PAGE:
Neutron Star
    Ringworld
    Ringworld Engineers
    Ringworld Throne
    Crashlander
    Flatlander
    N-Space
    Tales of Known Space
    The Long Arm of Gil Hamilton
    The Man-Kzin Wars, books I-VIII
     
  10. Tvov

    Tvov

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    Love the "Dune" series. I think I've read only the first four. Didn't a bunch more come out? I thought the first movie made about it was terrible. "The Jesus Incident" by Herbert was rather thought provoking. I think it was part of a kind of related series of books.

    Also, was "Ringworld" (I think by Larry Niven) a series or just one book? Either way, it was good.

    This may very well be a strange one, but I thought the "Mission Earth" series by L. Ron Hubbard was good, and funny (as far as I know, I did not end up joining a cult after reading the series).

    I only read a couple of the books (wasn't really my style), but a friend loved the "GOR" series. Forget the author.

    "Foundation" series, by Asimov (right?).

    I am probably dating my self with this list of books, been awhile since I've read much scifi. I usually read "hard" scifi, but in high school friends and I were into the "Shannara" series. My basement shelves are full of books (I NEVER throw away books). Now you may have given me the bug to look through and read some (for the umpteenth time).

    I have mostly been reading military history the last few years.
     
  11. Tvov

    Tvov

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    Thanks Lunatic, I guess "Ringworld" is part of a series!

    That book is one reason why the "HALO" game caught my attention.
     
  12. Lunatic Fringe

    Lunatic Fringe On the edge

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    Ringworld was a stand-alone book at first (at least as far as the three Ringworld books). It does, however, reside in the Known Space Universe.

    After the book was published a number of readers (engineers mostly) wrote to Niven with their complaints about the book. Mainly about engineering snafus he had made. Well, basically he used that to write the second book (and in the process, "fix" some of the problems readers had complained about).

    I'm not sure of how the third book came to be. I haven't read it (yet).
     
  13. Cicero

    Cicero

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    That pretty much sums up my top list - I'd delete Hobb & Jordan - too pretentious and full of themselves. Goodkind is on a ragged edge with me - I'm getting sick of the standard plot: (1) 2 main characters happy for a moment at beginning, (2) someone kidnaps one of 2 main characters or introduces life-changing event, (3) Other character pines away but manages to defend civilization in spare time, (4) kidnapped character / devastated character overcomes adversity & everyone likes him/her, (5) main characters often reunited at the end. And Rahl makes lengthy speeches on responsibility & freedom throughout.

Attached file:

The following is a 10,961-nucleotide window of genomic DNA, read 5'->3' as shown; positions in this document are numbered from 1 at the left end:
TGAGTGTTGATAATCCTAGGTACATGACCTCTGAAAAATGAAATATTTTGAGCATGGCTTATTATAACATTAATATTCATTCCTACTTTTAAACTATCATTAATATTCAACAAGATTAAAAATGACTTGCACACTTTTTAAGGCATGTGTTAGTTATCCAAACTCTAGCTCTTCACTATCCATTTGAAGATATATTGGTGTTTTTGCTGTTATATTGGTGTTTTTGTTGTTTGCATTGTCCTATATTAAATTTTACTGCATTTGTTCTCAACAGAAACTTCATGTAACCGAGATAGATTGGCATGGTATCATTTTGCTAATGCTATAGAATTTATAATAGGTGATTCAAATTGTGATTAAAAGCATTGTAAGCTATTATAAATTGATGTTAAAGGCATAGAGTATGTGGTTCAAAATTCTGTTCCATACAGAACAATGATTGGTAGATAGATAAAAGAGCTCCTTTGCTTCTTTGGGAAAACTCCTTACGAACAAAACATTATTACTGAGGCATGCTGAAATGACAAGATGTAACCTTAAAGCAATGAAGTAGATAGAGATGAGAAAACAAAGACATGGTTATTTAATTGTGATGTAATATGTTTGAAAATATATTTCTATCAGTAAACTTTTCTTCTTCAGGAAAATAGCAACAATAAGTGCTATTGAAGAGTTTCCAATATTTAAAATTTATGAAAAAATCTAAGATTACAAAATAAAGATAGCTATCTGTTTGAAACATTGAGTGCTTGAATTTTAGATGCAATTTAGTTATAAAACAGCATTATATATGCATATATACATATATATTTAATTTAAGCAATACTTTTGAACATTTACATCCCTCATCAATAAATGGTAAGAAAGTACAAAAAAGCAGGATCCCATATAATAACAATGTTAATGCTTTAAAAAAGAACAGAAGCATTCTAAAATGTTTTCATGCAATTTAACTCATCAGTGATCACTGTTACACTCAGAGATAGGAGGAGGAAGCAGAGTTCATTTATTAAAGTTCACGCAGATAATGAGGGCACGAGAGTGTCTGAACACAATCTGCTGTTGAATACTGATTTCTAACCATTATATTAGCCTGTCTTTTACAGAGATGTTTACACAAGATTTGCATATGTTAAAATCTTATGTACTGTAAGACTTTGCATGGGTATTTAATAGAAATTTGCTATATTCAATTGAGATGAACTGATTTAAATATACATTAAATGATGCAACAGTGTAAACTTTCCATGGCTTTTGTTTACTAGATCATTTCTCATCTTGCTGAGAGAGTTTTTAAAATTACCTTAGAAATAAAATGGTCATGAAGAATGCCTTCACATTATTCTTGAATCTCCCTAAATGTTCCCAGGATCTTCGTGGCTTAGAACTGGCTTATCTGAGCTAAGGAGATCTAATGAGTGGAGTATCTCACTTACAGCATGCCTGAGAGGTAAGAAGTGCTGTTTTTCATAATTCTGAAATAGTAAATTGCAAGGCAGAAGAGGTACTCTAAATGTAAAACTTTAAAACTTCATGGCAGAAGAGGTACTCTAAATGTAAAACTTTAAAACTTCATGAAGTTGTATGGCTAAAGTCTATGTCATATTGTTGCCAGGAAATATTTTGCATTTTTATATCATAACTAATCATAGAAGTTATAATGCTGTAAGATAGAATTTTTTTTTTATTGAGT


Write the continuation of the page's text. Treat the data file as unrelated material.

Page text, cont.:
Other good ones that I consistently go back to include David Weber's Honor Harrington, Weber & Flint's Belisarius series, and Flint's 1632 series.
     
  14. jacquejet

    jacquejet

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    Nothing holds a candle to Tolkien and the "Lord of the Rings". A pretty good case can be made that it is the finest fiction of the 20th century.

    However, for lighter reading how about:

    David Weber and the Honor Harrington books or the Dahak series.
    David Drake
    John Ringo
     
  15. BilltheCat

    BilltheCat Quieter Cat Millennium Member

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    I read the foundation series as a youngster.

    It may be time to start them again!
     
  16. MIGlock

    MIGlock

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    A great series that I love and I think that readers of this forum would appreciate is the "Repairman Jack" series by F. Paul Wilson. The first book in this series is called "The Tomb."

    I highly recommend you check it out. You can get more info at www.repairmanjack.com it's not that great of web site but it sure is a great read...kinda like Glock...not that great of a web site, but one helluva gun!!
     
  17. jason10mm

    jason10mm NRA-GOA-TSRA

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    That is a tough question, since he skips around quite a bit with his chronology. I'd recommend the Dark Tide trilogy (now all in one book) first, since it sets up the world the best, then follow that with the Silver Call duology (in one book as well, IIRC). Just note that the Silver Call was written first, and is a thinly veiled take on Middle-Earth dwarves retaking the Mines of Moria after LOTR. McKiernans other stuff is wholly original (except where it has to tie in with the Silver Call), but is grounded in a Middle-Earth type universe. Once you are past those 2 books, you can read what ever you want, thoug some of the books are sequential. I recommend DragonDoom as an excellent stand alone novel. You could read the books chronologically (I'm sure a title list in the proper order is out there somewhere), but I feel that his strongest works are the ones listed above, the others rely on you already liking Mithgar to really enjoy them, IMHO.

    Peter Hamilton is THE sci-fi author of the past decade. The Nights Dawn series is absolutely stunning, and his stand-alones and dectective novels are equally good. Weber and Ringo are good, but Hamilton has a vision equalled by none since "Mote in God's Eye" and who ever did the Dragon's Egg books.
     
  18. Rocnerd

    Rocnerd

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    As far as the new Donaldson series goes I believe it starts out with the woman who was in the second series. Not sure if Thomas Covanent makes a reappearance or not.

    Thanks for the recommendation for Mithgar. I am going to Barnes and Noble tonight to get something and will look for The Dark Tide book/books.

    Anyone read Lloyd Alexander's The Book of Three, The Black Cauldron (I think Disney made a movie from that one), etc? Of course I read them when I was a kid and they are definitely childrens books, but they got me into reading fantasy, Alexander and Susan Cooper's The Dark is Rising series. Great Childrens books to compliment C.S. Lewis.
     
  19. G33

    G33 Frisky! CLM Millennium Member

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    Lord of the Rings
    Thomas Covenant
    Dark Tower



    Mordant's Need has two books, that I know of...
    The Mirror of Her Dreams
    A Man Rides Through
    Central character is Terisa Morgan.
    Read them in the 80s.
    Forgot how they fit with Thomas.
     
  20. Croaker

    Croaker 0369/8532

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    The Black Company by Glen Cook.

    Croaker